Thursday 16 February 2017 at 8pm

Building Babylon in Eden – Art Treasures of New York

Lecturer: Adrian Sumner
Location: DESY Auditorium

Lecture Summary

Reflections of Clouds on the Water-Lily Pond

Claude Monet ca. 1920. Museum of Modern Art, New York City

New York is so crammed full of Old Masters, it’s surprising there are any left in Europe. The Metropolitan Museum of Art (bewildering in scale and truly a treasure house) and the Frick Collection (like visiting a very, very wealthy relative) are wonders of this New World. The Guggenheim and Museum of Modern Art are unrivalled in their 20th century collections. Plus, of course, New York is unquestionably the centre of the international art market and a hotbed of contemporary art and artists. And then there’s the theory that it has the greatest works of art of the 20th century in its skyscrapers, and of the 19th in the Brooklyn Bridge. And don’t even get me started on the Whitney, St. Patrick’s Cathedral, Radio City Music Hall, the Rockefeller Plaza or the staggering range of public art boasted by the ‘city that never sleeps’ And that’s only the visual arts. This lecture, illustrated, as you might expect, with all kinds of eyewitness slides, takes us to the four corners of Manhattan.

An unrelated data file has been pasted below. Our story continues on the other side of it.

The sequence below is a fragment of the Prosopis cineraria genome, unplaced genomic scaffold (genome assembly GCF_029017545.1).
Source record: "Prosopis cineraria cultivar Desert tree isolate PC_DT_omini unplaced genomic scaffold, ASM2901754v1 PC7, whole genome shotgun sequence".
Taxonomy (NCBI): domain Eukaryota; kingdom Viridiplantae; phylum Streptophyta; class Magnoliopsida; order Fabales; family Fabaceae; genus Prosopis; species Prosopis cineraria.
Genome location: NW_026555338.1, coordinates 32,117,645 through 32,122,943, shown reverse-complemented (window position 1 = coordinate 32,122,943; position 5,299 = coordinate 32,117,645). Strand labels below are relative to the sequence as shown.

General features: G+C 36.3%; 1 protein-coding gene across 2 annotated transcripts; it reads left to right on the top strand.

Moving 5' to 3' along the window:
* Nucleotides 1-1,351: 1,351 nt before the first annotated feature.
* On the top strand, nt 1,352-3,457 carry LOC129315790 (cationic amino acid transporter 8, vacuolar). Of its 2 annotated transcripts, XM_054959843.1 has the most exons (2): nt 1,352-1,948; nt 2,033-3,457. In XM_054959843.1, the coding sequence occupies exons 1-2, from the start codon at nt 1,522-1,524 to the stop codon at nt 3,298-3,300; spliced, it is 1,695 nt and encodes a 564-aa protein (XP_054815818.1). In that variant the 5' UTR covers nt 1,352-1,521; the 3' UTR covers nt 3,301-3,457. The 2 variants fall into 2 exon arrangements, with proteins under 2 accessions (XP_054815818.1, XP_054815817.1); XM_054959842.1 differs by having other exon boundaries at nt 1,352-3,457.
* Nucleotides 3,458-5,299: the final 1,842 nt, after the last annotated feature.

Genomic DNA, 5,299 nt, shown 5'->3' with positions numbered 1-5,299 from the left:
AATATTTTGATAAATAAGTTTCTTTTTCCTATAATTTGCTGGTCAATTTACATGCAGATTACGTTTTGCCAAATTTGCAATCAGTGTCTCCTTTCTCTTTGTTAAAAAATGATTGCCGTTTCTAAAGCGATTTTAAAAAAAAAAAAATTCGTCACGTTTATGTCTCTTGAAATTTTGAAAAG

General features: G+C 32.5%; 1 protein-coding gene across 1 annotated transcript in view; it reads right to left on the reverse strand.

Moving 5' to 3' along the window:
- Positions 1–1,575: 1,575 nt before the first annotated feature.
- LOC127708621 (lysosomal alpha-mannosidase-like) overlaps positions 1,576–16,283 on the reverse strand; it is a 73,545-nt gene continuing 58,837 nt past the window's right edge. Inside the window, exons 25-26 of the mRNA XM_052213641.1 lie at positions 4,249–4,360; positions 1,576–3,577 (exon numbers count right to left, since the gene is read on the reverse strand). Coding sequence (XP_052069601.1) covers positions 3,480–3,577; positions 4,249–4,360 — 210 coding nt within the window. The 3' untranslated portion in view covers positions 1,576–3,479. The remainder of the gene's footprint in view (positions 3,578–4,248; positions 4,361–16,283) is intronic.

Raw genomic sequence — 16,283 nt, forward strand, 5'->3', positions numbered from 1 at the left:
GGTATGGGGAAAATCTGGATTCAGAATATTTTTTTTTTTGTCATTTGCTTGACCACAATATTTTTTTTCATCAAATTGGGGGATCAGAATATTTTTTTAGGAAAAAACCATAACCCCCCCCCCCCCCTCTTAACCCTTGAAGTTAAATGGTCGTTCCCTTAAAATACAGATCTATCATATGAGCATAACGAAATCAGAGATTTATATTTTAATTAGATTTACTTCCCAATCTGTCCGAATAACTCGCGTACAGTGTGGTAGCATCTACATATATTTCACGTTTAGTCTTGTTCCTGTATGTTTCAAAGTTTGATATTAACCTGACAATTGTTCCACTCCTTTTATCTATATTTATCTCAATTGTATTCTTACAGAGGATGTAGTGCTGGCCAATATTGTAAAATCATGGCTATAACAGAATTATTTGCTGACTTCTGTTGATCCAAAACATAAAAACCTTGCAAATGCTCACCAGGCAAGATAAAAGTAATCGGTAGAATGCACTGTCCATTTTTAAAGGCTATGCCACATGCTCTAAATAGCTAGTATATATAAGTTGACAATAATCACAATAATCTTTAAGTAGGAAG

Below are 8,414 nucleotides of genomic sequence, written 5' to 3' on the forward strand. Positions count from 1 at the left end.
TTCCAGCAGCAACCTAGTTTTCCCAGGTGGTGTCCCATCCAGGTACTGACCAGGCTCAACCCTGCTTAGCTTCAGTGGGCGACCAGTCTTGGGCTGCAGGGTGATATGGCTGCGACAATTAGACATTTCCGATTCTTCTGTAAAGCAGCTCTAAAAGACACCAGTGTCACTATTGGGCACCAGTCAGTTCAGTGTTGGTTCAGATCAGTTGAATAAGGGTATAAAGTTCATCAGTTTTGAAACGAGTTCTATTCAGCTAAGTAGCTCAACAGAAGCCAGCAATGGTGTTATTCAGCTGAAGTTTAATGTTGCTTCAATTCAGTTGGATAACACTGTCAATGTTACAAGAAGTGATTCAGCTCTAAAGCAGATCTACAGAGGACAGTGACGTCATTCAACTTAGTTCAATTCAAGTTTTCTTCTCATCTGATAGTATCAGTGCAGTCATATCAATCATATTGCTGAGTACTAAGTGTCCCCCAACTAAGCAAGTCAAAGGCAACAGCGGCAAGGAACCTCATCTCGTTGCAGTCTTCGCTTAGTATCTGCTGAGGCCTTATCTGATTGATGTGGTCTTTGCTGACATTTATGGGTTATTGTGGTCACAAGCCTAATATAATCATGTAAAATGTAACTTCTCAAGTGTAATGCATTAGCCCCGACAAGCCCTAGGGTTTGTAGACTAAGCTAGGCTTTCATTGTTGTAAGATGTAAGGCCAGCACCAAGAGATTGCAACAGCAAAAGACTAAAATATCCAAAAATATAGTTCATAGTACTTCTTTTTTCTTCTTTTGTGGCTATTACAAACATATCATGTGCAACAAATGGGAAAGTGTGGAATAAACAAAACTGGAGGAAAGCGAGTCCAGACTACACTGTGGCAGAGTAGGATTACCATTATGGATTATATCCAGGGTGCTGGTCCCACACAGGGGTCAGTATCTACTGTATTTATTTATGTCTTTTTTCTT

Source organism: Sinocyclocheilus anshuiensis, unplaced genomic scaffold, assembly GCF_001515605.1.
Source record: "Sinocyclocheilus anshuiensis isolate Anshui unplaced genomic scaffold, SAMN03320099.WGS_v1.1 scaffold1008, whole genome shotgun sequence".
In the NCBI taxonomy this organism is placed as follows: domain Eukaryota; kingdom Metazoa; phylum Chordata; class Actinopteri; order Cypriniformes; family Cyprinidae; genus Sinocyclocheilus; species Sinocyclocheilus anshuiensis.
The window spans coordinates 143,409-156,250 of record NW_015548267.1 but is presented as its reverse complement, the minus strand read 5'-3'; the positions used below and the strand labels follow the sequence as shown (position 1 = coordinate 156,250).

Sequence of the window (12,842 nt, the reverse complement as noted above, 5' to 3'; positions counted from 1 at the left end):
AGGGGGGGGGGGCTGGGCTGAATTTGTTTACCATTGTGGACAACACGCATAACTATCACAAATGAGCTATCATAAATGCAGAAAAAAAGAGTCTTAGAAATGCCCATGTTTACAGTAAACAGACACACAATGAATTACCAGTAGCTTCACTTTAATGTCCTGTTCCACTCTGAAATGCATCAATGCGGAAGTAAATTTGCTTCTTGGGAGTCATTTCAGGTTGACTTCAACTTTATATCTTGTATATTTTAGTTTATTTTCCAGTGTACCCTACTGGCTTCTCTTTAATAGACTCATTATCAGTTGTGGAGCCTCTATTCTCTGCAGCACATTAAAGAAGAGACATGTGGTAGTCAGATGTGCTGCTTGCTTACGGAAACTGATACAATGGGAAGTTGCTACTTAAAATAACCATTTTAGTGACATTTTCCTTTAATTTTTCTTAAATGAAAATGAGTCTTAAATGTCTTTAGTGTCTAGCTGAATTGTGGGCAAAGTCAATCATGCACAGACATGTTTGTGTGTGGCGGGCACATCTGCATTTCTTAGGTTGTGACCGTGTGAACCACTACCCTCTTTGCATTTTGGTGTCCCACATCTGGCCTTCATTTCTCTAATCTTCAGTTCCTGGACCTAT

Biography of Lecturer

A graduate of Liverpool College of Art, Adrian has worked as an Illustrator, Arts Development Officer and Lecturer in various academic and public institutions. Currently, he is Arts Development Officer for Cheshire West and Chester Council, with a particular interest in Visual Arts.
He has lectured in the History of Art for the University of Liverpool and a variety of groups and societies, to many thousands of people over a period of twenty years. Recent developments have included lecture tours to Paris, Glasgow, Prague , Amsterdam, Edinburgh, Florence, Pisa, Siena, Bruges, New York, Madrid, Ekaterinburg, Cologne and many English cities. Specialist subjects include Flemish Art, Mannerism and the Modern Movement.
His painting is figurative and highly detailed, drawing its inspiration from many periods of history and many artistic sources. It aims to entertain, disturb and resonate.

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Adrian Sumner's website